Not so fast, says Princeton University micropaleontologist Gerta Keller. The collision that created the Chicxulub crater, she argues, happened before the KT extinction--300,000 years too soon, to be more precise. She first made the controversial assertion last year, and the dust has yet to settle.
Keller does not dispute that a meteorite could have helped trigger the demise of the dinosaurs. But she remains confident that Chicxulub is not the crater scientists should be looking at, based on sediments she has analyzed from various Chicxulub sites. She has several lines of evidence: one in particular relates to the layer of iridium, an extremely rare element known to be abundant in many meteorites, that exists at the KT boundary at sites around the world. In theory, only massive impacts can distribute the element globally.
A big collision can also produce another kind of layer, too, by melting and vaporizing silicate rocks, which then condense into sand-grain-size glass spheres known as microtektites. Depending on the mass of the colliding meteorite, these tiny glass spheres can be thrown hundreds to thousands of kilometers from the point of impact.
Keller discovered that the original Chicxulub microtektite layers lie up to 14 meters below the KT iridium layer at the northeastern Mexico site (the crater itself extends from the northwestern tip of the Yucatán Peninsula into the Gulf of Mexico). "To date, no one has found iridium associated with Chicxulub," Keller says.
Jan Smit, a paleontologist at Vrije University in the Netherlands, doubts Keller's claims, stating that her argument about KT iridium and Chicxulub borders on tautology: "If you uncouple all the iridium-enriched ejecta layers from the Chicxulub impact, then of course there is no iridium associated with Chicxulub." In any case, Smit contends, "How and where do you hide the iridium from a large impact such as Chicxulub?"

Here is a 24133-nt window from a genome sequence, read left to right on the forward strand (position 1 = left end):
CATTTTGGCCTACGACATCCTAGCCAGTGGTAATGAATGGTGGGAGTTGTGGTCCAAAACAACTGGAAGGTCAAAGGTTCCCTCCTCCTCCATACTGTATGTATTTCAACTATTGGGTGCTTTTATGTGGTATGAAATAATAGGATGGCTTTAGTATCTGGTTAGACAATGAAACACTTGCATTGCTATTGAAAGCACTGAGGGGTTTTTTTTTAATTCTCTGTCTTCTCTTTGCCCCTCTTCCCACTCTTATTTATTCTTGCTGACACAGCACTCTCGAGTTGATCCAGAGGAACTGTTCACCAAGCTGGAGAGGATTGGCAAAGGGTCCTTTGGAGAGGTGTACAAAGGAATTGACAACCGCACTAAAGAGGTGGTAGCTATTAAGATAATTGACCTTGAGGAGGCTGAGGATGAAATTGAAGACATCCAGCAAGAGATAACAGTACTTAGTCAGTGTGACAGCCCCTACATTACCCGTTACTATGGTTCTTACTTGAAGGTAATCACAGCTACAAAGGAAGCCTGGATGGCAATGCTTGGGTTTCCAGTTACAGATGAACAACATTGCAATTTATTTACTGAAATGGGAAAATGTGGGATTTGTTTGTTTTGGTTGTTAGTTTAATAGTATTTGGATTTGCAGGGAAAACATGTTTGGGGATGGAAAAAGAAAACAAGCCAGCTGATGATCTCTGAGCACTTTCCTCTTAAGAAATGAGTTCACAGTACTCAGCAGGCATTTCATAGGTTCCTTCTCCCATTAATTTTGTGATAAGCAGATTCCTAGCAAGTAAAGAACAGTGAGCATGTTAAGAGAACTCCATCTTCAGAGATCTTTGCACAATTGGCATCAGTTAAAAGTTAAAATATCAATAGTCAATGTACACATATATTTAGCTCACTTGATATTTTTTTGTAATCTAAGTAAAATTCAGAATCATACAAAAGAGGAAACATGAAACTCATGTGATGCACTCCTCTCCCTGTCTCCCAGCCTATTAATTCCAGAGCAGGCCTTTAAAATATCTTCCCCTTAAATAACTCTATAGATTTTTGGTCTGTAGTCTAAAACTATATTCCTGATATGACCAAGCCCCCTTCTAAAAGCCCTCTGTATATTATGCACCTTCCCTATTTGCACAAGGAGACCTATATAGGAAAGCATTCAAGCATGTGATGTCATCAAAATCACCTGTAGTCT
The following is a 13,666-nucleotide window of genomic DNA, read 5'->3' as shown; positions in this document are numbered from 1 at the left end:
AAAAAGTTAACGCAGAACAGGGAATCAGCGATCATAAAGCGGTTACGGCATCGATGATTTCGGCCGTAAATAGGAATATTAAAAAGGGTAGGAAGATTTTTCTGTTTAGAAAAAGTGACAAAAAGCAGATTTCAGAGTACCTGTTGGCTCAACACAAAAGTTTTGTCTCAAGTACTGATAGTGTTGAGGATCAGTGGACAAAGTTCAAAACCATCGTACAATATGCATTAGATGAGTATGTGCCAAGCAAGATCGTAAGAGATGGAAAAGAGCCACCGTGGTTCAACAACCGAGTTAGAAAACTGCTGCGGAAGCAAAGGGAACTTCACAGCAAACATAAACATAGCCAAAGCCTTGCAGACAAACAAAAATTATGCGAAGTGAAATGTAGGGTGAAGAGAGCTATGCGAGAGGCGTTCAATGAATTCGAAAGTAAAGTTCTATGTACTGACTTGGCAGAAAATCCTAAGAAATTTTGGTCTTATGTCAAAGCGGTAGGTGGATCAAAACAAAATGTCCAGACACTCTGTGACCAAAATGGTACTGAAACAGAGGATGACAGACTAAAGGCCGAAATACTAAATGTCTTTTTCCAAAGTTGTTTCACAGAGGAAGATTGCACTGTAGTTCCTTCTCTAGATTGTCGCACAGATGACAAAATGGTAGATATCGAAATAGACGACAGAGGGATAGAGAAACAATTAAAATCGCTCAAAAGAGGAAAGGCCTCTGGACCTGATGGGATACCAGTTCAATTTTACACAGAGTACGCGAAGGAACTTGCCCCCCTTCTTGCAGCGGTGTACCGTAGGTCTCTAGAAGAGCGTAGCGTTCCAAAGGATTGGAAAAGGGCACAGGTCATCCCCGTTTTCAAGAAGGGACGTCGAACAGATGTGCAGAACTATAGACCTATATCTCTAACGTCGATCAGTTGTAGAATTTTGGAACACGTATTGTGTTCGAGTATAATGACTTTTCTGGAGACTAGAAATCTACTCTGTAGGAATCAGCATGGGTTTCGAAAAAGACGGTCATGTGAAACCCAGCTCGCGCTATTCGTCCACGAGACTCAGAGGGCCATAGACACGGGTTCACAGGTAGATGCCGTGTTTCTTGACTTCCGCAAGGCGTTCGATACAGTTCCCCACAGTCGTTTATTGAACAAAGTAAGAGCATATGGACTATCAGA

Keller hypothesizes that the object that made Chicxulub may have been "a dirty snowball" type that did not have any iridium. Some meteorites do not. Another possibility could be that measurements may not yet have been taken from the correct rock strata.
Researchers have also raised doubts about Keller's proposed 300,000-year age difference between Chicxulub and KT, which is based on sedimentation rates extrapolated from the distance between the microtektite layer and the KT boundary layer. Geoffrey Garrison, a paleontologist from the University of Washington, wonders why the material separating the two layers could not have been just sediment that was resuspended by the impact and that had simply settled back to the seafloor.
Keller insists that she has already ruled out resuspension. She claims that sediment settling after a high-energy event, such as an impact, tsunami or storm, produces identifiable layers. Heavier grains settle out first, followed by the finest-grained muds and clays. Such a pattern does not appear in the Chicxulub crater, Keller reports.
Keller plans to bolster her case with an upcoming paper that argues that meteorite impacts that leave Chicxulub-size craters and smaller cannot by themselves cause significant species extinctions. The amount of material ejected, she finds, is insufficient to trigger long- lasting climatic or geographic changes from fire or floods. Sudden mass extinctions might require the coincidence of major volcanism and a large impact event, "but so far no one has found the source crater," Keller says in her dismissal of Chicxulub. "The history of mass extinctions seems to indicate that a single short-term shock to the environment can be survived by nearly all species." Whether conventional wisdom survives Keller's own shock to paleontology remains to be seen.